Users' questions

What does a punctate lesion of the cornea look like?

What does a punctate lesion of the cornea look like?

This problem appears as fine, scattered areas of loss of epithelium from the cornea – the clear part of the surface of the eye. The lesions appear punctate (looking like dots or points) but sometimes can appear dendritic (linear and branching). Superficial punctate keratitis is uncommon and not communicable.

What is punctate keratopathy?

Superficial punctate keratitis is an eye disorder caused by death of small groups of cells on the surface of the cornea (the clear layer in front of the iris and pupil). The eyes become red, watery, and sensitive to light, and vision may decrease somewhat.

What is punctate epithelial keratopathy?

The punctate epithelial keratitis (PEK) is a distinct clinical entity characterized by coarse, raised intraepithelial lesions surrounded by focal inflammatory cells, with punctate staining as well as areas of negative staining on fluorescein. PEK is often a clinical picture common to various cornea pathologies.

What causes SPK?

This condition can be caused by wearing contact lenses too long, the eyes being over exposed to the sun, chemicals or other strong substances getting into the eyes, severely dry eyes, and viral or bacterial infections.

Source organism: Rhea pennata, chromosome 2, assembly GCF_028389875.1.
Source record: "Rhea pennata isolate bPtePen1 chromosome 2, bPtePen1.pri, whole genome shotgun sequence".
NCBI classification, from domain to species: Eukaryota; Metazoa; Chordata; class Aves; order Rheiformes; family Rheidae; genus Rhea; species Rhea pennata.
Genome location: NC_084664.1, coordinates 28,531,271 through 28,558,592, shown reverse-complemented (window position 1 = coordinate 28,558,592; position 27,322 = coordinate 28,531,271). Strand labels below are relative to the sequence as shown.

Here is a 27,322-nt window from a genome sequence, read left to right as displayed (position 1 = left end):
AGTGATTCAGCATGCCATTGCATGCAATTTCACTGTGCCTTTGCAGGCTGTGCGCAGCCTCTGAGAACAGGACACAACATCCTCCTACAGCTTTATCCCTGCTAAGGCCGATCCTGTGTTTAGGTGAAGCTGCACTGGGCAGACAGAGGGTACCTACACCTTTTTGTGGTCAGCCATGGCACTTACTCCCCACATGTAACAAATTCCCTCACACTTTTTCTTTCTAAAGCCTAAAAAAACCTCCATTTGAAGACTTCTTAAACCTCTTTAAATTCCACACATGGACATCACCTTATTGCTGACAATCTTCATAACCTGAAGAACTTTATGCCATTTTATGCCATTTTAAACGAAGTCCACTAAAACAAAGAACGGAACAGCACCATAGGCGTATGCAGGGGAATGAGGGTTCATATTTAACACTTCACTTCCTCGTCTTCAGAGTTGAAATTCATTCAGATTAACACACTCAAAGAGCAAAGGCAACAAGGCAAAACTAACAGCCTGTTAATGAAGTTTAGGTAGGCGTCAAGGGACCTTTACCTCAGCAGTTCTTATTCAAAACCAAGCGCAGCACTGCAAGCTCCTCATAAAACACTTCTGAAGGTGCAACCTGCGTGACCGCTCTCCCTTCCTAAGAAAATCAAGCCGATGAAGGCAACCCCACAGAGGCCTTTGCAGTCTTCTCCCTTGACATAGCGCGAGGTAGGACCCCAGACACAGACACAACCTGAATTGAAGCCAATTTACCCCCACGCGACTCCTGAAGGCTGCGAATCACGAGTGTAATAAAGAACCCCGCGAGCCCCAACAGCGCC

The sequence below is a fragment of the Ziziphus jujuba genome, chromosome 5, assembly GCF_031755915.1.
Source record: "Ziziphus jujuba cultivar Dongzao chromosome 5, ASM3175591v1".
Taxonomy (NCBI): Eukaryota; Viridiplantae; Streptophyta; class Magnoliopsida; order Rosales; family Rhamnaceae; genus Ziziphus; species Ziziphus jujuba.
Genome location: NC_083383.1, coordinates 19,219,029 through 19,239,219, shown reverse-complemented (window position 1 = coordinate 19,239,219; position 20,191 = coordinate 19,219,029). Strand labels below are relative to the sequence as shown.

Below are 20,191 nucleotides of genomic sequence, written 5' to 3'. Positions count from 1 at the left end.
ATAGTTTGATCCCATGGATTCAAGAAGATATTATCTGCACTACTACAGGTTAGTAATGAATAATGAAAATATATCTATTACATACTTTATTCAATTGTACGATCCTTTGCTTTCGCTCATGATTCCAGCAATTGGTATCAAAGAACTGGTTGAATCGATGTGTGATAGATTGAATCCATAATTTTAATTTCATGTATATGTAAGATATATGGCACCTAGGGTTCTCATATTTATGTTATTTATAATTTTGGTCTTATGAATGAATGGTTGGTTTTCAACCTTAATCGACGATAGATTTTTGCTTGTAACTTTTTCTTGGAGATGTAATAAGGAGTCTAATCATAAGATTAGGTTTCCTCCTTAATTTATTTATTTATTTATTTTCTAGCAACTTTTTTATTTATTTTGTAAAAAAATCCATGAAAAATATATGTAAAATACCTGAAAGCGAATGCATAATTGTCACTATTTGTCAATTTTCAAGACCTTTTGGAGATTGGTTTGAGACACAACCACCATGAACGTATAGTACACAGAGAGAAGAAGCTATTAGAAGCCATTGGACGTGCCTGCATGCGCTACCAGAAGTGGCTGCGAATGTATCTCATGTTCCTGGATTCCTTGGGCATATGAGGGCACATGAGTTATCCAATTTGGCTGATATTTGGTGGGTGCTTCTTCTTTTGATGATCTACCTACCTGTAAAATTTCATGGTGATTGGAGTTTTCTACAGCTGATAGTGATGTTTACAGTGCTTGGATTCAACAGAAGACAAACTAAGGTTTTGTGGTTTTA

How is SPK diagnosed?

Diagnosis of Superficial Punctate Keratitis During the examination, the doctor may apply eye drops that contain a yellow-green dye called fluorescein. The fluorescein temporarily stains damaged areas of the cornea, making it possible to see damaged areas that are not otherwise visible.

What is punctate opacity?

Definition. Punctate opacification (reduced transparency) of the corneal stroma. [ from HPO]

What causes punctate epithelial erosions?

Punctate epithelial erosions are associated with the following: viral keratitis, especially molluscum contagiosum; inclusion conjunctivitis; herpetic keratitis/postinfectious herpetic keratitis; rubeola and rubella; keratitis sicca; exposure keratitis; vernal conjunctivitis; topical steroids; and vaccinia.